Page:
Chrysler pioneered the first minivan way back in 1983 and has been the standard bearer in the segment ever since. That holds true even with today’s Dodge Caravan which was supposed to be discontinued last year but the company decided to keep it around for a while longer due to strong sales. About 70% of Canadian minivan sales are Grand Caravans alone. It’s one of the rare moments I’ve seen where demand has gotten in the way of corporate re-branding.
You see, FCA (Fiat Chrysler Automobiles) wants Dodge to be selling sports cars not minivans. The company had released the Pacifica as a replacement for both the Caravan and more upscale Chrysler Town & Country at last year’s Detroit Auto show but that darn Caravan was such a good family hauler at a reasonable price and people kept buying it. I can’t say I was thrilled by the attempt to bid adieu to the days of the $20,000 family hauler because as a Caravan owner myself, the lower price of the vehicle compared to most SUVs was a big plus for me.
The new design language lends itself nicely for a minvan with flowing lines and an attractive silhouette. The Pacifica’s sliding door track lines are hidden under the rear-quarter side glass, making them almost invisible. With its long wheelbase, wide track, low stance and the optional 20-inch wheels, the Pacifica has a sporty aura – as much as is possible for a minivan.
Chrysler has made the body structure stiffer and it’s something I noticed right away. My old Caravan drove like a van but this new Pacifica drives more like an SUV than any other van I’ve experienced. It does so even with an added 400 lbs compared to the Caravan which is a testament to how much improved the suspension is.
The interior of the Pacifica is also light years ahead of its predecessor in terms of look, comfort and functionality. The dashboard layout is pleasing to the eye with a beautiful black piano finish and stitched leather surfaces. Same thing for the two-tone leather steering wheel which is something I’d expect to find in a luxury vehicle. The controls are effortless to operate and perfectly placed though not the highest quality. There is a new way to shift gears and that is by way of a rotary dial. It frees up space on the dash and is fairly easy to get used to though so it’s not the end of the world.
The Stow ‘n Go operation is improved and even comes with a button on the B-pillar to advance the front seat in order to complete the operation (trust me – this is huge). The interior is very spacious and comfy with many notable improvements including five places where you can attach a baby seat with the LATCH anchors, a RIDGID Stow ‘n Vac built-in vacuum cleaner and Easy Tilt second-row seats.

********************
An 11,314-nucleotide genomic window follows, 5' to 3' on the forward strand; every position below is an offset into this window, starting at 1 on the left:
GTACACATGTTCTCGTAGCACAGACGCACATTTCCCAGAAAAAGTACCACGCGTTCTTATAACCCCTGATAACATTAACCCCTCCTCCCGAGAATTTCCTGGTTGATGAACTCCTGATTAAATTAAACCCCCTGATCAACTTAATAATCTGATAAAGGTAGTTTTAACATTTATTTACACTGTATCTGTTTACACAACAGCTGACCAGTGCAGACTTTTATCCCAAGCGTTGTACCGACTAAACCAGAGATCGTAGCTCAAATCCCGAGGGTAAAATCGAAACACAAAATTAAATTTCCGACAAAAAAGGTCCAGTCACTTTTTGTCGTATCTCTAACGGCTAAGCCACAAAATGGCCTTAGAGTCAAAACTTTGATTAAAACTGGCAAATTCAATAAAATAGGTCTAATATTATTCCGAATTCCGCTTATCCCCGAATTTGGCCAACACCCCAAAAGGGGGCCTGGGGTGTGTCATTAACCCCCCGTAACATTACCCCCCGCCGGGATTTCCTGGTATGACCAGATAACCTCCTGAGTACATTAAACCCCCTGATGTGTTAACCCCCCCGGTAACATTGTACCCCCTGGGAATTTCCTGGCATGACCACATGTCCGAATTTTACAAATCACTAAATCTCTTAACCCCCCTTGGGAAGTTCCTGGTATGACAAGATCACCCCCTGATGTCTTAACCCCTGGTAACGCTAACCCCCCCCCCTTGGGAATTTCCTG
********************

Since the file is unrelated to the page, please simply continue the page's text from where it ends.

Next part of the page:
The base Pacifica comes with a 3.6-litre Pentastar V-6 engine which is smooth and reliable. The hybrid used for this test is another animal altogether. It represents the world’s first hybrid minivan and features the same 3.6-litre V6 only mated with 16.0-kWh lithium-ion battery pack for total output of 260 horses. There is an advertised electric-only range of 57 kilometers though I had trouble reproducing that likely because I had the air conditioning on full blast and was using the DVD entertainment system. Charge time to be able to attain those few kilometers is about 13 hours on a standard 120V outlet which I find quite long. After you drop the kids off at school your 13-hour charge is used up and you can forget about electric drive for the rest of the day. It does serve to boost overall fuel economy if you start out each day with a full charge (I averaged just 6.0 L/100 km) and the added torque from the electric motor provides a very smooth and powerful feel when you step on the pedal. The electric feel is always available because the vehicle uses regenerative breaking to maintain at least a bit of charge at all times.
The price is where it gets a big difficult to justify a purchase of the Pacifica Hybrid. It starts at a hefty $56,495 before any government rebates and this doesn’t include freight, fees or taxes. If you happen to live in British Columbia, Ontario or Quebec you’d benefit from green car incentives of $5,000, $14,000 and $8,000 respectively. It helps for sure but the van still remains expensive compared to the plausible gas savings.
For hybrids to become viable options they’d need to be almost the same price without incentives and we’re just not there yet. The product itself is still a remarkable achievement and brings us one step closer to an emissions-free world. Once again Chrysler is the one leading the way.